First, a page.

That didn’t of course happen, and as I rattled through my long history of self confidence issues, insecurities and social anxieties, they had no hesitation in offering me my six sessions of Cognitive Behavioural Therapy. My past had plenty of material to untangle and saying it all out loud to a total stranger was both liberating and incredibly uncomfortable – facing your biggest triggers is never going to be easy.
We got cracking with the CBT (which I think as probably part mixed with Counselling) and week on week we unpicked the pieces of my past which were continuing to cause me pain, hurt and physical reactions in the strangest of times.
It all started to make sense, and with time, I was able to see my own behaviours and traits in an entirely different way. Almost like reconnecting with an old friend who needed an arm around them rather than an enemy I was constantly trying to push away. Opening it all up and having a good old poke around was the first major step in really getting to know myself better, and learning that self awareness takes away the power of anxiety which had been crippling me quietly for a very long time.
Acknowledging my Achilles heel left me feeling more equipped to manage my emotions, which were undoubtedly heightened by the decision to give up drinking – something which I had perhaps self medicated with for many years.
Over the course of my free therapy sessions with Mind, it felt like I was unravelling from a cocoon like a butterfly. I secured an interview, landed a job, negotiated a part time position, sourced a childminder, and made that leap to a place I never thought possible.
In the meantime,more importantly, I re learnt how to laugh, to sing in the kitchen with my kids, to embrace the bedtime hour, to feel authentic gratitude for my lot, and to make peace with the person who I am.
It’s safe to say, I know in my heart of hearts I beat the depression back into it’s box fairly quickly. I clawed my way out of it’s jaws with the support that was available to me, and for that I am forever grateful to the NHS and the charitable work of Mind.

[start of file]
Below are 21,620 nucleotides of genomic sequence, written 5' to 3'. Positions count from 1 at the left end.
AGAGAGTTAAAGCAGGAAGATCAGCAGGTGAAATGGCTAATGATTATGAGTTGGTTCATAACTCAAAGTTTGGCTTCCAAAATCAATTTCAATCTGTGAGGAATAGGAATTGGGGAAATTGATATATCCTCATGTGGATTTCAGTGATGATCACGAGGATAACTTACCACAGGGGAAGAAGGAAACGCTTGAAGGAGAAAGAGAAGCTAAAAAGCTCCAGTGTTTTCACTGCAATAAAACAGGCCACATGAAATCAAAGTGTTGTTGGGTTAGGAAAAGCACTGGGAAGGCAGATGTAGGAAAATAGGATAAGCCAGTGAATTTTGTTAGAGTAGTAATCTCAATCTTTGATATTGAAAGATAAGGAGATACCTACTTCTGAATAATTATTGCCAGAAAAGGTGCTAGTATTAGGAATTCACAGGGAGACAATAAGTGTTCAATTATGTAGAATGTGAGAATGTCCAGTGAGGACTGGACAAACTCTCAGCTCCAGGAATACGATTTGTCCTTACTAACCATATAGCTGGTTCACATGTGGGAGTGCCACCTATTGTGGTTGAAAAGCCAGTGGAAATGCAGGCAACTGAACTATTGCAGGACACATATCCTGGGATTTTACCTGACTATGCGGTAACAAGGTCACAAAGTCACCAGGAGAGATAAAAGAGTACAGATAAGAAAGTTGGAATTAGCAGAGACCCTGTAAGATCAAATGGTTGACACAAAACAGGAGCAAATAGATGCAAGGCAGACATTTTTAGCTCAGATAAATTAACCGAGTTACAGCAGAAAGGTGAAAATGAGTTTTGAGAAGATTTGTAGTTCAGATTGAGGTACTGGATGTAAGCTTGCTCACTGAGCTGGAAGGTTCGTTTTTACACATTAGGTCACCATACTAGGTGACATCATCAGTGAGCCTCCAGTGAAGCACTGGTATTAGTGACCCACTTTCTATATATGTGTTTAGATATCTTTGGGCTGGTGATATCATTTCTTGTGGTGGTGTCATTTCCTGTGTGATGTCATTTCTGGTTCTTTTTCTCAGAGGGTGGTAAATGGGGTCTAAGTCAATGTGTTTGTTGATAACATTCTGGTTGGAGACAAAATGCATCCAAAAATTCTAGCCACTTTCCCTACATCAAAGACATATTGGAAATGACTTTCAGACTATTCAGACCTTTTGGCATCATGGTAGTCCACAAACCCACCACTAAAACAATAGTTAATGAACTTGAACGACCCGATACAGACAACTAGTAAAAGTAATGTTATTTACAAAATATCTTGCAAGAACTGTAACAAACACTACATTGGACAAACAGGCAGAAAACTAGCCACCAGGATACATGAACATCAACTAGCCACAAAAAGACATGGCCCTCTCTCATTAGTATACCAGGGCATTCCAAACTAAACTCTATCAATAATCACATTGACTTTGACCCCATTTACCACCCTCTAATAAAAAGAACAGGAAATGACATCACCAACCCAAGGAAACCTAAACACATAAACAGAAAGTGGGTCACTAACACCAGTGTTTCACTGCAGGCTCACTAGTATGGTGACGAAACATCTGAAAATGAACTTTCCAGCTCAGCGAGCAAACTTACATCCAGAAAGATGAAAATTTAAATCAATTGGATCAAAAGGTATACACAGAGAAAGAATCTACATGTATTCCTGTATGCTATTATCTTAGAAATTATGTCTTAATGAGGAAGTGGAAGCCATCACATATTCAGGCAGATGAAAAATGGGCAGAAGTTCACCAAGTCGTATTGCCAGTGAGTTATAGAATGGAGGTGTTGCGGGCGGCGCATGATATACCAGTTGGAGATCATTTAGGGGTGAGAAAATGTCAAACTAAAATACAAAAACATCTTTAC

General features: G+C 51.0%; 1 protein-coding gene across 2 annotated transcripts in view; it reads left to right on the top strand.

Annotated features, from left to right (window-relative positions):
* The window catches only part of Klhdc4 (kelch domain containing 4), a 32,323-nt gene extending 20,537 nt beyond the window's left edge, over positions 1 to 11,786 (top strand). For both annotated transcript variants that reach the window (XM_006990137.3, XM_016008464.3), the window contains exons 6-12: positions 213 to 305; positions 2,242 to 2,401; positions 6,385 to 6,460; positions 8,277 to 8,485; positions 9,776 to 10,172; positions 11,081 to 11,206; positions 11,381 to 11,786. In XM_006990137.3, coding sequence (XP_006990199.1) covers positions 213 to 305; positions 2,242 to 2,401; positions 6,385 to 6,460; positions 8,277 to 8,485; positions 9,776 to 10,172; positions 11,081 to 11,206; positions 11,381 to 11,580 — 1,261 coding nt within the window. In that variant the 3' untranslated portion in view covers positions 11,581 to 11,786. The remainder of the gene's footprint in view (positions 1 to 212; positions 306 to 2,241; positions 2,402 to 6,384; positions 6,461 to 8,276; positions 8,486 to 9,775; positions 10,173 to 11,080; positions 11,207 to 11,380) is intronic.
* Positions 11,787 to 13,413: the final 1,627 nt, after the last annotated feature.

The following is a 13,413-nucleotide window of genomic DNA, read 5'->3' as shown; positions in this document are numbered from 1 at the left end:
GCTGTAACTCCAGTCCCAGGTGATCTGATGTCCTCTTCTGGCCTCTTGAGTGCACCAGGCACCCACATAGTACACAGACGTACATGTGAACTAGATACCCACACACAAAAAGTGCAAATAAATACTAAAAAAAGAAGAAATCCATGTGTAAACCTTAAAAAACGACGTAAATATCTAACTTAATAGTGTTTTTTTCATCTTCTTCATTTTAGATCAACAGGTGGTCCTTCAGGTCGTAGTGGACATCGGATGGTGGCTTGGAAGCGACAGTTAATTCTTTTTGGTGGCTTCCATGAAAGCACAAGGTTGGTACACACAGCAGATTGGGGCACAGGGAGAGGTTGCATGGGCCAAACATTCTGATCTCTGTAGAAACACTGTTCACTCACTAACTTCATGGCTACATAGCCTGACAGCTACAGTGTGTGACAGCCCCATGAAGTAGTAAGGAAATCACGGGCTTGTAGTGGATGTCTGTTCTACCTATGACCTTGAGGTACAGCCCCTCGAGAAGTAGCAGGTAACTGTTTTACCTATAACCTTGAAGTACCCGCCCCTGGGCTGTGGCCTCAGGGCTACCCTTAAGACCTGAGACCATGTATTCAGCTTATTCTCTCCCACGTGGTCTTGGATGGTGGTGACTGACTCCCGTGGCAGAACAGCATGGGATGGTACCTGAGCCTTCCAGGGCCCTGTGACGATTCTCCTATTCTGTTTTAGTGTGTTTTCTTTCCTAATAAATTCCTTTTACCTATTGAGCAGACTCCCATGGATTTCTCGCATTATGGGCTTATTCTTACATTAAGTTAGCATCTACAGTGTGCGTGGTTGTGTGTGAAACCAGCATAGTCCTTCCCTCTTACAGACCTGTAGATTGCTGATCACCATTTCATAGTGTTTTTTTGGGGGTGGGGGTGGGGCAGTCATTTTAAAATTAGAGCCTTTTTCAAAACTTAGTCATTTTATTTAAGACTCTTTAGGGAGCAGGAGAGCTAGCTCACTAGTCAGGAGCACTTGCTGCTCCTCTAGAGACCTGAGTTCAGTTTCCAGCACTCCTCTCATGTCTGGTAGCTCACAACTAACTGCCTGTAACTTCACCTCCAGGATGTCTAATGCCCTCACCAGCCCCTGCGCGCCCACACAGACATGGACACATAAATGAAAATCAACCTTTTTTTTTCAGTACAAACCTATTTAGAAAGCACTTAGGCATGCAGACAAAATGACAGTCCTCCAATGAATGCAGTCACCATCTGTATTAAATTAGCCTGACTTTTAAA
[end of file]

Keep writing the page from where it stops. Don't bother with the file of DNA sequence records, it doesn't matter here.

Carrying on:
My daughters got their bubbly, playful Mum back. My husband has got his level headed wife back (most of the time anyway) and I learnt that despite seeming like she was long gone, the happy version of me was there all along. She just needed a leg up back out of the darkness.
Anxiety however, that’s been a trickier beast to negotiate. I still recognise when it rears its ugly head, when those OCD ticks come into the foreground and when my physical state is altered for irrational reasons beyond my control.
Almost exactly one year on, I naively thought that now everything was ‘fixed’ I’d be able to come off those tablets, return to life as this new and improved version of myself, and put this phase behind me. Reducing my dose by 50% without medical advice however taught me that it may not be that simple. Let’s just say, too much, too soon and medical advice was definitely required to help manage the symptoms which reappeared after the telltale three week adjustment period. But that’s okay. There’s no rush. I know I’ll get there.
I know through open conversations with friends and family that A LOT of people medicate to alleviate anxiety. I know that I am in a good place now. I know that I need to not put that pressure back on myself – that’s how I got into this mess n the first place.
Maybe now is not the time. Maybe anxiety is part of who I am. Or maybe I still have a little way on my journey to go.
What I do know is that conversations around mental health were vital to help me. Sharing stories and raising awareness around Mental Health Day can change lives.
I know that because the person sitting here writing this could not be further away from the one that wrote one exactly a year ago. I am testament to the importance of talking about it as the first step to make things change.
So please, open the conversation. Don’t be afraid to talk to that one person who might understand.
There is a rainbow waiting for you beyond those dark clouds, I promise.